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In this new adaptation of the Clive Barker cult classic, a young woman named Riley (Odessa A’zion) struggling with addiction comes into possession of an ancient puzzle box, unaware that its purpose is to summon the Cenobites, a group of sadistic supernatural beings from another dimension. Jamie Clayton takes over the iconic role of Pinhead in this new vision of pain and pleasure from director David Bruckner. Bruckner is best known for The Night House and The Ritual and he brings a fresh kind of melancholy to the franchise while taking it back to its grandiose roots. While this may be a reboot, it’s certainly not a remake, with a completely different story.
Read our interview with ‘Hellraiser’ composer Ben Lovett
Horror movies have always found ways to scare us by evoking that feeling of being watched; of constantly feeling like someone has their eyes on you. Watcher ramps this up to an extreme degree, proving itself to be one of the simplest scariest films in recent memory thanks to masterful tension and a powerful lead performance from Maika Monroe. A young American woman (Monroe) moves with her husband (Karl Glusman) to Bucharest, and begins to take notice of a stranger that appears to constantly stare at her from the apartment building across the street. There are moments in this film that can make you feel like all of the air has been sucked out of the room; every aspect of it is done with such quiet, anxiety-inducing intensity that it becomes rather hard to shake. The film’s seat-gripping final moments earn every bit of shock it goes for, establishing writer and director Chloe Okuno as a new filmmaking voice to be reckoned with.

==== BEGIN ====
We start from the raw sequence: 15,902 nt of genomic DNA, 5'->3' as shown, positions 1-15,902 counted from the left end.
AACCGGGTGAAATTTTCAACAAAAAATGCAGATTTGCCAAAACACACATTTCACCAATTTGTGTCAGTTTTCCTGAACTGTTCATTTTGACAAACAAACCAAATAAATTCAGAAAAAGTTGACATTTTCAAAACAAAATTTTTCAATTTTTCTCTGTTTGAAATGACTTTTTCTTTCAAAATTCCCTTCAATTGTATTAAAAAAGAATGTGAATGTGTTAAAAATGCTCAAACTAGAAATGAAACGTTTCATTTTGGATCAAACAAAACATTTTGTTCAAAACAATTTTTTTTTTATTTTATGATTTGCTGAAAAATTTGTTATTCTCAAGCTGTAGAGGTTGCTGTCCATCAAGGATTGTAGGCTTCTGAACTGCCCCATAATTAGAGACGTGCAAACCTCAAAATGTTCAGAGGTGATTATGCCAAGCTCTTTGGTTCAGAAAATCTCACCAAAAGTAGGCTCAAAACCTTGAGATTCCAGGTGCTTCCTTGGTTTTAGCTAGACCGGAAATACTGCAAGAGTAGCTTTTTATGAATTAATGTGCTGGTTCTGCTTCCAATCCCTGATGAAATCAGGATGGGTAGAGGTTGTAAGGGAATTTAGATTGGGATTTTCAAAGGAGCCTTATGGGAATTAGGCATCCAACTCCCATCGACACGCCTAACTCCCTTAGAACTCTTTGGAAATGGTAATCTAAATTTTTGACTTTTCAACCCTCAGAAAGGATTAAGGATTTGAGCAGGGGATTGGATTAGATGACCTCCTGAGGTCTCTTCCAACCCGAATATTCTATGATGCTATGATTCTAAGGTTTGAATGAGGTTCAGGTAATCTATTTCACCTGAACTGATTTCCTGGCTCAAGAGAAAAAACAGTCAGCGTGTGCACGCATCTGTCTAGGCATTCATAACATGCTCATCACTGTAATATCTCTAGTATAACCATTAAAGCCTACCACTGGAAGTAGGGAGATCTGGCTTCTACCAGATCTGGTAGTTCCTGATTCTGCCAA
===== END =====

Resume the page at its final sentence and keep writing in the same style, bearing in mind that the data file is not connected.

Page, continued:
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‘We’re All Going to the World’s Fair’ (HBO Max)
This chilling and captivating debut from Jane Schoenbrun almost feels designed to be viewed late at night on a laptop or tablet so as to set the right mood. Taking notes from the likes of Paranormal Activity and similar films, World’s Fair is told predominantly through one lonely girl’s webcam, making the scares more intimate and leaving you unable to look away. Casey (Anna Cobb) spends her nights alone in her dimly lit room, scrolling through the internet and becoming intrigued by an online role-playing game called the “World’s Fair Challenge”. Those who take the challenge claim to go through bizarre and inexplicable changes, and once Casey joins in, she believes it’s happening to her too. This is a coming-of-age story for a generation raised on the dark corners of the internet, who only had themselves and those other online lonely strangers hiding behind the screen.